Meet The Scholarship Winners Of A Contest Based On A Minecraft-Inspired Game | KERA News

Meet The Scholarship Winners Of A Contest Based On A Minecraft-Inspired Game

Apr 12, 2016

Last fall, KERA reported on a new scholarship program at the University of Texas at Dallas. Students could win up to $5,000 solving challenges in a computer game similar to Minecraft. Meet some of the winners.

UT Dallas built Polycraft World, based on the mega-popular Minecraft game. Gamers can build things with polymers like rubber, plastics and resins.

The school offered a dozen Polycraft World challenges for scholarship money. 21-year-old engineering student Ben Gravell took on the challenge and won.

“That was the one I devoted most of my energy to,” he says. “Energy and lots of time, many hours, probably anywhere from 20 to 50 hours.”

Gravell has played Minecraft since high school. For Polycraft World, he picked up online tips on how to make bouncier polymers, because the biggest bounce wins.

“Some of the bounciest materials require lots and lots of processing steps in real life,” Gravell explains. “So in the game you have to do lots and lots of things to the basic materials that you can mine or collect in order to get the really bouncy blocks, which are of course are the most fun.”

Fun is what Christina Thompson likes to hear. The UTD senior lecturer helped create Polycraft World so students could learn real-world science.

“Polyisoprene - natural rubber, only bounces [a certain number of times],” Thompson says. “But if you go through the distillation process, there are 12 new rubbers in the game. So if you make a better rubber, a rubber that in the real world is more bouncy, you can bounce really, really high.”

Junior Connor Cone soared on a different contest. Winning college money for a computer game effort is something he never could have dreamed of.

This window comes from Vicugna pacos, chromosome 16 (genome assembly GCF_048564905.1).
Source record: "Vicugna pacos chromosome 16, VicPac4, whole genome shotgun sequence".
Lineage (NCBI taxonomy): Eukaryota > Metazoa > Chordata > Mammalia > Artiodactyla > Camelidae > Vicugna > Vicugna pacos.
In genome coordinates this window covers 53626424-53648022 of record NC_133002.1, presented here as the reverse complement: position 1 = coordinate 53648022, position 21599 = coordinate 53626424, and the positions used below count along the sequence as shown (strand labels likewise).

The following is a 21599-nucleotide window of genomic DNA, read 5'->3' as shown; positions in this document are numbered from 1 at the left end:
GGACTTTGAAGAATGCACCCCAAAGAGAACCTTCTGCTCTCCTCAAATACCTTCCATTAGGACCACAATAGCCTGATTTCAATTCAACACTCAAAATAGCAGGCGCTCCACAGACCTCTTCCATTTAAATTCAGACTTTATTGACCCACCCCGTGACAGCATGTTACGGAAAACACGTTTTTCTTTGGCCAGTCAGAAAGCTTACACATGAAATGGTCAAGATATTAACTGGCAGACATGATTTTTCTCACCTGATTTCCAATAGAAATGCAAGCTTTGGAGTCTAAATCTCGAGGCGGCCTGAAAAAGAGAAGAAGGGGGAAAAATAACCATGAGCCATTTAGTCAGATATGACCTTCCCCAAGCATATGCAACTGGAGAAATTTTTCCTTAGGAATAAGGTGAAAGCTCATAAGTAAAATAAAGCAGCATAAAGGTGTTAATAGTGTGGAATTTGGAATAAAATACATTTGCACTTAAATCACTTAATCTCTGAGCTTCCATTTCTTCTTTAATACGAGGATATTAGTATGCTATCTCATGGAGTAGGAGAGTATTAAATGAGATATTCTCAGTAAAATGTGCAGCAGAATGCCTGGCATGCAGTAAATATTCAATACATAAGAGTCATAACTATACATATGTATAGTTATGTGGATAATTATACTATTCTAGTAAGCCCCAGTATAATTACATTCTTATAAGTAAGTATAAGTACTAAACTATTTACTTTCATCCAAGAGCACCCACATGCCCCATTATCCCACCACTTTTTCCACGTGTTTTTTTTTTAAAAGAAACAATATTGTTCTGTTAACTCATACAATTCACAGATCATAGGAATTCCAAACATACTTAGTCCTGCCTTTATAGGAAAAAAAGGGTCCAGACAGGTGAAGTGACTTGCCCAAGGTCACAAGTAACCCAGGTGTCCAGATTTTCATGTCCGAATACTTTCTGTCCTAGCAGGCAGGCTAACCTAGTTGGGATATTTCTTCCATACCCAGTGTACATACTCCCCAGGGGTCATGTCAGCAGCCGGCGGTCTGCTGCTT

“‘Cool’ [doesn’t] even describe it,” he says. “Polycraft is amazing. It’s run by a lot of smart people. Scholarships from any sort of competitive gaming as opposed to competitive sport are cool to me in and of themselves.”

One of three floors of Cone and Paxton's virtual plastics factory that spits out virtual Lego bricks made of ABS plastic.
Credit from YouTube video created by Connor Cone, Austin Paxton

Cone and his co-winner Austin Paxton built a virtual three-story factory to create a common, but complex plastic used to make Legos. They submitted a video showing how they built it. 

Junior Husam Wadi has won $4,000 in scholarships so far. He’s entered several of the Polycraft challenges; one he won for creating a periodic table out of game blocks. He put pictures on the blocks to make it easy for kids to understand the elements.

In a YouTube video, Wadi is teaching his 5-year-old brother.  

“So for instance what’s this one? Quiksilver! Quiksilver,” Wadi says to his youngest brother in the video. “So my little brother, who has no idea of the periodic table or anything else, can now easily find out what element goes to what. Because before Polycraft, there was just iron, diamond and gold. That’s it. Then you come to Polycraft and there’s 20 different elements.”

Wadi points to a block representing potassium.

“So what about this one?”

“Banana!” says his little brother.

“Banana, and it’s got potassium in it. There you go. What about this one?” continues the YouTube video, describing the Polycraft World Periodic Table of Elements.

Wadi’s brother identifies nickel, silicon, and other elements, thanks to the program he created.

So far, the trial run of this scholarship program has mostly rewarded older UTD students. But Assistant Professor Walter Voit wants to reach bright high school kids drawn into the game’s world of polymer science, so UTD is tweaking the challenges to help younger students become Polycraft masters.

“We see a future for higher education that combines virtual and online and learning with a lot of the brick and mortar learning that goes on here at the university,” Voit says. “So if these scholarships go well and we get a lot of interest, this would be a great way if we could teach them a lot of basics before they ever come to college. So when they get here, they’re already superstars.”   

Superstars created thanks in part to a computer game.